The wife and I tried to do it at the regular grocery store (with incorporating coupons), but it was an uphill battle and expensive.
A word of advice is to familiarize yourself with price per unit. Sometimes a "deal" at COSTCO or Sams isn't. I had a hard time getting over the $50 membership fee to shop at COSTCO, but after 4 trips I easily saved twice that (we did A LOT of stocking).
Also, once you have a good litte supply going it is easier to add to. Just remember FIRST IN FIRST OUT. They have FIFO things (like the soup can displays at the grocery tore only smaller) at COSTCO for about $20 to make it easier and save on cabinet space. We bought one each trip to lessen the impact of dropping $20 a pop.... we thought in turms of this is 5giat jars of p. butter, o 4 sheets of canned corn etc.
You can also order Mylar bags and food buckets for flour/sugar that will help keep these items for 10 yrs or more..... and it doesn't hurt that COSTCO sells flour and sugar i 25 and 50lb sacks.
Key words of advice..... don't go broke doing it and try to avoid running up the credit card unless you think the credit agencies will all go broke/busted in next week and the power will go out and all of your bills erased.
That said YOU CAN find good deals at the grocery store and coupons (especially stores that double/tripple) can help with costs. Also, some places like Walgreens have reward points that you can use to purchase items (free or super discounted prices). Their are other blogs out there that explain how to do this (moneysavingmom?). No, you don't need 12 bottles of shampoo (while you rack up rewards points) but you may end up uing them later and at $0.25 is it all that bad?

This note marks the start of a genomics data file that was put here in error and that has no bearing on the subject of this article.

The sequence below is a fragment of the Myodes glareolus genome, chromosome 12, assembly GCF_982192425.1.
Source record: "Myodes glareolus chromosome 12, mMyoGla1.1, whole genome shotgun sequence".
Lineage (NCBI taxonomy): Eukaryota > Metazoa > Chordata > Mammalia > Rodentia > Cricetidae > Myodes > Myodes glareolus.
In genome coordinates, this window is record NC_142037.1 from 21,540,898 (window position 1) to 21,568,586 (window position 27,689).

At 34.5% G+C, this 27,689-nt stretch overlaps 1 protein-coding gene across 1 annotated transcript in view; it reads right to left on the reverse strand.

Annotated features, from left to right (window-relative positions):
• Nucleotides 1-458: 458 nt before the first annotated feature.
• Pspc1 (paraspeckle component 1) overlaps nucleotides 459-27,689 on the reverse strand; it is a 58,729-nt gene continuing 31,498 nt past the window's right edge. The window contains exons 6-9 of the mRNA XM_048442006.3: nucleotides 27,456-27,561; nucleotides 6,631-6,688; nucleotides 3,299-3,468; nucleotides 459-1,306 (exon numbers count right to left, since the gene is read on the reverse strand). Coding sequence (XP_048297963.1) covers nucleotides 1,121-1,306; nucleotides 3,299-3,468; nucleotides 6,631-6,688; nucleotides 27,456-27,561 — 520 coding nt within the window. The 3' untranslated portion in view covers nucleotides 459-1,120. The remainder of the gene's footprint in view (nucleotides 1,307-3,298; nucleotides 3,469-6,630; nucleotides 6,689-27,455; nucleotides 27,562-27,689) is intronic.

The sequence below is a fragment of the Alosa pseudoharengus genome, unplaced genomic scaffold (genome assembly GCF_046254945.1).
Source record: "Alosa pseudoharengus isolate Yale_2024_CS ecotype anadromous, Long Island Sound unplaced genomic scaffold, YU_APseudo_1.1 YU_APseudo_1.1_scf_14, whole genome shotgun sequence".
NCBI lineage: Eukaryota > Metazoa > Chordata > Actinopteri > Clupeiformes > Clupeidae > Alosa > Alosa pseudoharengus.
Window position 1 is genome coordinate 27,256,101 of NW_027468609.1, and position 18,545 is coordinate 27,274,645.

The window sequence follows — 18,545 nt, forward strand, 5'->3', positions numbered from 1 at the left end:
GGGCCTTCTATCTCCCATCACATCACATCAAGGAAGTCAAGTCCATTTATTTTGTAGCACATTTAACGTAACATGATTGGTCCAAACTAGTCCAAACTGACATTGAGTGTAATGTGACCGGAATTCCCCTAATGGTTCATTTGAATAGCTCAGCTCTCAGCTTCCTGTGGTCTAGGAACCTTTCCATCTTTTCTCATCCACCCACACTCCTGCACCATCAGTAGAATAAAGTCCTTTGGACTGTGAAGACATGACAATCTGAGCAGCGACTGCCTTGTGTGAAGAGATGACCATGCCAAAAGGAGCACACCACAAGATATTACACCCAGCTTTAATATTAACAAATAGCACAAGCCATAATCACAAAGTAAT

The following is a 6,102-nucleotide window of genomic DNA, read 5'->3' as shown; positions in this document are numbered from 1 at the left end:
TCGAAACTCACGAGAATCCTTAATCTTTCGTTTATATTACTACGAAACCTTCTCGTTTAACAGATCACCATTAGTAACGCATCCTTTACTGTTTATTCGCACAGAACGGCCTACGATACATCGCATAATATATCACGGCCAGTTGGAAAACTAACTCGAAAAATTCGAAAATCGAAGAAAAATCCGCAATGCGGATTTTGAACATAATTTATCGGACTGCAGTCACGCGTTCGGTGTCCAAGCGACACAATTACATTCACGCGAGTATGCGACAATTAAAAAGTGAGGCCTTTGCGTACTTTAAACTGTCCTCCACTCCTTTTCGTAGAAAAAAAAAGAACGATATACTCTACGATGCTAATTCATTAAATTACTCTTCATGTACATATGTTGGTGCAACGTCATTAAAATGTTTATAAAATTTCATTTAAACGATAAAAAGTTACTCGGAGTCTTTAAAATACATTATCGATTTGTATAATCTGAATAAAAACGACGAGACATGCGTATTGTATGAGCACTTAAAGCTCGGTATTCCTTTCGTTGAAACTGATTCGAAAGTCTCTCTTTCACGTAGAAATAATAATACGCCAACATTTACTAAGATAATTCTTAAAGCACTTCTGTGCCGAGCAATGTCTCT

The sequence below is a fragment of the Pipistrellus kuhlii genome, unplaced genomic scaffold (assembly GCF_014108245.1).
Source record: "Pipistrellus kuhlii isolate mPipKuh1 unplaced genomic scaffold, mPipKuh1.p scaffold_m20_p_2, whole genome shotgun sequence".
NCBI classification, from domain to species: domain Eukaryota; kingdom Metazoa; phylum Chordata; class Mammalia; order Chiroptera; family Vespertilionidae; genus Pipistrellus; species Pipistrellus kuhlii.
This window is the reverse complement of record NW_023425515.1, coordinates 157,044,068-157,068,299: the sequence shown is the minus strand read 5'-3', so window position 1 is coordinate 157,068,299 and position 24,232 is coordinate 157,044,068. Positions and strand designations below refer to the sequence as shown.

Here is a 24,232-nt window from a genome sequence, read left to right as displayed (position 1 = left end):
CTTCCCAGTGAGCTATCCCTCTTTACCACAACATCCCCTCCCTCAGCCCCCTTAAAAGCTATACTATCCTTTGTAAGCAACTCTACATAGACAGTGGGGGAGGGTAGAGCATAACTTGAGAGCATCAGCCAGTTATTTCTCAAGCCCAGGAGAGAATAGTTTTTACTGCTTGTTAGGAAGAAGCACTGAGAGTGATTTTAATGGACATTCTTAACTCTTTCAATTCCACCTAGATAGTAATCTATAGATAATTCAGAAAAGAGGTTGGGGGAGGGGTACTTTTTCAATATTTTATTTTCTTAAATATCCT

Also, you mentioned a lot of other people in your post. Get it into their mind now they need to stock up. Tell as FEW people as possible that you are stocking up (word travels fast that you have planned). If you are intending on supporting others... make a short list and stick to it. The last thing you want is the SHTF and 30 people show up at your door. Then you try to support everyone and 2 weeks later YOUR family is starving.
Also, things like tobacco, alcohol, candy, shaving razors, and other convience/comfort items can be used to barter and trade with.... so it might be wise to grab extra of those.
Try getting the book "How to Survive the End of the World As We Know It." It is a good book for the BASICS (though some of the things he mentions aren't feasible for everyone and I don't 100% agree with). It will help you think ofthings you may need in a SHTF scenario (med supplies, hand tools etc). Once you have a basis...... make a list and prioritze. And then re-stock, replenish, add on.
Also, you may do well to find others that are like minded (CLOSE friends/family that may help split costs of big ticket items, but you are ultimately responsible for your family).
Hope this helps.... I'm sure others here have opinions too.
Most planning can be done by shopping locally. Depending on your income and storage space, you might only be able to stock up a few extra canned goods each time you go to the grocery store. Same goes for the medicine cabinet, hygiene and cleaning products, and don’t forget the pets. A little here and a little there will eventually set you in good stead. Be creative in finding storage. It’s amazing how much room can be found under and behind furniture. Plastic milk crates hold more cans than you’d think, then turn them upside down and cover them for extra seating in the kids’ room and no one’s the wiser. Don’t store foodstuff in the attic because of the temperature changes.
Now might be a good time for a spring cleaning and get rid of excess clutter (just tell the family they need to help spring clean and don’t mention your prepping). That will open more storage space. Have a garage sale and use the profits for your prep so the family won’t complain about excess spending.
While cleaning out, don’t forget to organize. I know, it’s not fun but necessary and you’ll likely find you have more prep supplies than what you might have thought. Make a list of what you need to resupply and what areas you need to begin gathering information on.